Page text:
The priest must really be like a leader in this walk with the faithful. Together they will seek the ways of the Lord, to offer testimonies in this world that is losing its spiritual values. So I hope that this year will give a better drive to all priests in the world, to bear witness to Jesus Christ in the world.

Father Pios Affas: “the priesthood is first a service” (Photo ACN)

Q.: What are your hopes for the future of Iraq?

A.: The great hope is the peace, security and stability of the country for all citizens, and of course for the Christians, because it is really a shame that they are constrained to leave. It is a loss.
When there was the situation with Christians having had to leave Mosul (murders and death threats last October, forcing close to 10,000 Christians to flee the city), there was a declaration from the bishops of Mosul to say that we cannot at all renounce this [Christian] presence that is important to us. We have lived for centuries with our Muslim brothers; we absolutely do not want this presence to be hidden. I very much hope that those who stay will continue to bear witness to the presence of Christ in this country.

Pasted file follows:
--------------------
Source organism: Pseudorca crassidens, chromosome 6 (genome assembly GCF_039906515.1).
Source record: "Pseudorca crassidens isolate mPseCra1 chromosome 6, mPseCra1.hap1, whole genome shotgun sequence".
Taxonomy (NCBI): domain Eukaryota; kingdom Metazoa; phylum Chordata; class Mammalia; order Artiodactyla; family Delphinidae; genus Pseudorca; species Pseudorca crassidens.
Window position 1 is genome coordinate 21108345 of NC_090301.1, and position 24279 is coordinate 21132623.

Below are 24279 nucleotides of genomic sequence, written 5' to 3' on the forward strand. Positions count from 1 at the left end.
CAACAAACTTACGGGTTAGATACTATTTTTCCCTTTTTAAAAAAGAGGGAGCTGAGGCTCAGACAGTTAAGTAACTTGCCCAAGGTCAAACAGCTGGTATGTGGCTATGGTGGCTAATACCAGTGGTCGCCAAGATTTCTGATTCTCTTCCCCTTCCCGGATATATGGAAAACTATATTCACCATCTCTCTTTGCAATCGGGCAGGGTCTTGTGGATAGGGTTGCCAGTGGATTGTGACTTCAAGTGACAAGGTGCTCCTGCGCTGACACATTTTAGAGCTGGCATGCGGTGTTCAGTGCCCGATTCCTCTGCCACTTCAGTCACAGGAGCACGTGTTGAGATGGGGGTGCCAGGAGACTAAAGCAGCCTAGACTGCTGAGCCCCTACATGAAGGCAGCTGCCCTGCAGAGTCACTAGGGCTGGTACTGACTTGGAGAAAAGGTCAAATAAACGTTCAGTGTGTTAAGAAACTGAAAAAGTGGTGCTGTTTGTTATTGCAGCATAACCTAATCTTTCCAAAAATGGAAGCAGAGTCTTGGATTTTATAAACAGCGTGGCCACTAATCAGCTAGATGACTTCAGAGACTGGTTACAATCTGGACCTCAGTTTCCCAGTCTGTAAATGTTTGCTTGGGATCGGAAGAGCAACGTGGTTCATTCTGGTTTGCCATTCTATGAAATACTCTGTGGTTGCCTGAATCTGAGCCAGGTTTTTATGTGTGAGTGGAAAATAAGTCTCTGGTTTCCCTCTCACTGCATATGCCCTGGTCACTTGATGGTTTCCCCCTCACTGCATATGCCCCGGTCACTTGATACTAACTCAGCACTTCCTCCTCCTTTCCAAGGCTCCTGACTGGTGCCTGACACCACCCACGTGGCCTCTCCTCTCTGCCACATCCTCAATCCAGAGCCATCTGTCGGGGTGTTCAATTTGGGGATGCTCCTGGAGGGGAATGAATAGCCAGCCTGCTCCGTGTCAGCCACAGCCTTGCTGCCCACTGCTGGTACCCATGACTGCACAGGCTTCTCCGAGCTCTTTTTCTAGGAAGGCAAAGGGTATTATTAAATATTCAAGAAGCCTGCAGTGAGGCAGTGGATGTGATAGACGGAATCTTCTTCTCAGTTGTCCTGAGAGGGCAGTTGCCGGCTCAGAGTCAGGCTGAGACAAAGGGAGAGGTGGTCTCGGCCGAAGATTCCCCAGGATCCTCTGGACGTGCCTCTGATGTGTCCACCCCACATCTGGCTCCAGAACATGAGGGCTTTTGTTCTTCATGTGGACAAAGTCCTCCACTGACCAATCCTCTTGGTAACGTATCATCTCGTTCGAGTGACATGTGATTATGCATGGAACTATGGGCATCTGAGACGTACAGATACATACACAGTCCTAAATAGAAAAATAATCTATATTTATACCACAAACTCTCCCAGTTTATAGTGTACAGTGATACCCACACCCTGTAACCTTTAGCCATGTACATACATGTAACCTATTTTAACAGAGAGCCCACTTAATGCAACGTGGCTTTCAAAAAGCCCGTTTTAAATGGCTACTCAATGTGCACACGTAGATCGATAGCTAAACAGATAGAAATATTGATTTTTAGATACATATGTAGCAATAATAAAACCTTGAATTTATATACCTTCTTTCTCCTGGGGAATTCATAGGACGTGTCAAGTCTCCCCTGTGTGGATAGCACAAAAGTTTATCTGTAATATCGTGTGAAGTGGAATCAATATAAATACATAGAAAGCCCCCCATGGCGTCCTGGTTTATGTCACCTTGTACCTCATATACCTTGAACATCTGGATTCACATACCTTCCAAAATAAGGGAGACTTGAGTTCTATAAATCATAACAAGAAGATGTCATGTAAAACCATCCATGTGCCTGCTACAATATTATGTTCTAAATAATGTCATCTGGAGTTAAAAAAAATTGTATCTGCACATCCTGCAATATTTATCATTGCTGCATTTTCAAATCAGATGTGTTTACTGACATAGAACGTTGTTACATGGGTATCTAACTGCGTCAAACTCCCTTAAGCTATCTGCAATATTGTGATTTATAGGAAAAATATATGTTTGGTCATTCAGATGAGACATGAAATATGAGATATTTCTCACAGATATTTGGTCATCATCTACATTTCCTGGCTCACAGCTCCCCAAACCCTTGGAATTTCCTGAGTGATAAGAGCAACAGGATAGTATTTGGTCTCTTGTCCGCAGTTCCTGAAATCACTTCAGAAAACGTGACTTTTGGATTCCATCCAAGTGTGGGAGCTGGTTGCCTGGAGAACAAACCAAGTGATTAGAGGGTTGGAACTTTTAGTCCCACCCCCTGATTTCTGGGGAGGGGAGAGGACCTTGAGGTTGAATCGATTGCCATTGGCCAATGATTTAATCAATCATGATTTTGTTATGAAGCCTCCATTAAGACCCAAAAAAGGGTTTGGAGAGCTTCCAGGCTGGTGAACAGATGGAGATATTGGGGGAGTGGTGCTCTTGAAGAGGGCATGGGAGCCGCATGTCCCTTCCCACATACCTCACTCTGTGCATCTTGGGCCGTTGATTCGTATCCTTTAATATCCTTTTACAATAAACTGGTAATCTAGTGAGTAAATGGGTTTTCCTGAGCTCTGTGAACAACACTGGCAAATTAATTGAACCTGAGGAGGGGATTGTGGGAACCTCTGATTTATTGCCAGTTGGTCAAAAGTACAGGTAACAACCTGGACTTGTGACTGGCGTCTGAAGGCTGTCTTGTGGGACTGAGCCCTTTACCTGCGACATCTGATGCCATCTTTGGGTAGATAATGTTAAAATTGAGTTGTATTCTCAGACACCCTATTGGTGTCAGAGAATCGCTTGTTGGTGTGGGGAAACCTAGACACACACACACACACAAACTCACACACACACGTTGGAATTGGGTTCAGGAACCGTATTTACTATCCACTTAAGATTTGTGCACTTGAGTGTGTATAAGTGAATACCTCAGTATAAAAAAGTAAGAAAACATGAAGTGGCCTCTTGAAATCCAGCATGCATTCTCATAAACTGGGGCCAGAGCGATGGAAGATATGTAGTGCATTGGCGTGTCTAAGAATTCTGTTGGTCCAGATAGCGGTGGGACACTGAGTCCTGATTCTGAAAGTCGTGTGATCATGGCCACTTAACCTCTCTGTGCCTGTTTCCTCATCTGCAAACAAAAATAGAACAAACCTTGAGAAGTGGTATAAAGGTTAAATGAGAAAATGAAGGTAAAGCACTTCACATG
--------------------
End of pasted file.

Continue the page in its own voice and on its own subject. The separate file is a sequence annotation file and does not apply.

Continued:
This problem of the Christians in Mosul has also had a very positive effect, because the Muslims themselves have strongly valued our presence. In the mosques, they declared: “We are with our Christian brothers, they are natives of the country, they are authentic citizens of Iraq and therefore we want to always have them with us to build up this country together.” That is hope that there are no obstacles or hindrances to the very important conviviality in the country.

To help the work of the Church in Iraq please contact the Australian office of ACN on (02) 9679-1929. e-mail: info@aidtochurch.org or write to Aid to the Church in Need PO Box 6245 Blacktown DC NSW 2148. Web: www.aidtochurch.org

 http://members4.boardhost.com/acnaus/msg/1246950078.html